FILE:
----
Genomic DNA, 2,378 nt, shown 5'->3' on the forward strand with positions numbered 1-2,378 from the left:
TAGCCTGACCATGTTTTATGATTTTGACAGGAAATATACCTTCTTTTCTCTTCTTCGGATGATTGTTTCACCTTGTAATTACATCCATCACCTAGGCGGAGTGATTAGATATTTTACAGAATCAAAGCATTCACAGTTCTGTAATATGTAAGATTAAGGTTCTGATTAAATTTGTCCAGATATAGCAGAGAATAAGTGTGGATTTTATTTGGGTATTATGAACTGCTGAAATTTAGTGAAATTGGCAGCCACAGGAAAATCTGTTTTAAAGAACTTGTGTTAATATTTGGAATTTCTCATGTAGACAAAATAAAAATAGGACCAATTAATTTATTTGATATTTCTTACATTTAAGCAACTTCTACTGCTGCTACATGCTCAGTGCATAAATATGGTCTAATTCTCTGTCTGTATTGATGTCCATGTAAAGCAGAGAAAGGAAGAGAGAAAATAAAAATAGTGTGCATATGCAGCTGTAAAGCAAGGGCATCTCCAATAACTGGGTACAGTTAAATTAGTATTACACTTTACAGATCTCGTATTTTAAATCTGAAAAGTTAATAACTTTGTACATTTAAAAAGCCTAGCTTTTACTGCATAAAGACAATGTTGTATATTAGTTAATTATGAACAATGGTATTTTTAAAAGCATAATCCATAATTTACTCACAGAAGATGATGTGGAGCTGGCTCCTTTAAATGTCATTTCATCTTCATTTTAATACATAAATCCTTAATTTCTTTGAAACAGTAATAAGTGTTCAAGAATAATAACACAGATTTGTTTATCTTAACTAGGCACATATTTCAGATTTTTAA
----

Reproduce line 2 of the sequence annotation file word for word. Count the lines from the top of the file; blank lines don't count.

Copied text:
TAGCCTGACCATGTTTTATGATTTTGACAGGAAATATACCTTCTTTTCTCTTCTTCGGATGATTGTTTCACCTTGTAATTACATCCATCACCTAGGCGGAGTGATTAGATATTTTACAGAATCAAAGCATTCACAGTTCTGTAATATGTAAGATTAAGGTTCTGATTAAATTTGTCCAGATATAGCAGAGAATAAGTGTGGATTTTATTTGGGTATTATGAACTGCTGAAATTTAGTGAAATTGGCAGCCACAGGAAAATCTGTTTTAAAGAACTTGTGTTAATATTTGGAATTTCTCATGTAGACAAAATAAAAATAGGACCAATTAATTTATTTGATATTTCTTACATTTAAGCAACTTCTACTGCTGCTACATGCTCAGTGCATAAATATGGTCTAATTCTCTGTCTGTATTGATGTCCATGTAAAGCAGAGAAAGGAAGAGAGAAAATAAAAATAGTGTGCATATGCAGCTGTAAAGCAAGGGCATCTCCAATAACTGGGTACAGTTAAATTAGTATTACACTTTACAGATCTCGTATTTTAAATCTGAAAAGTTAATAACTTTGTACATTTAAAAAGCCTAGCTTTTACTGCATAAAGACAATGTTGTATATTAGTTAATTATGAACAATGGTATTTTTAAAAGCATAATCCATAATTTACTCACAGAAGATGATGTGGAGCTGGCTCCTTTAAATGTCATTTCATCTTCATTTTAATACATAAATCCTTAATTTCTTTGAAACAGTAATAAGTGTTCAAGAATAATAACACAGATTTGTTTATCTTAACTAGGCACATATTTCAGATTTTTAA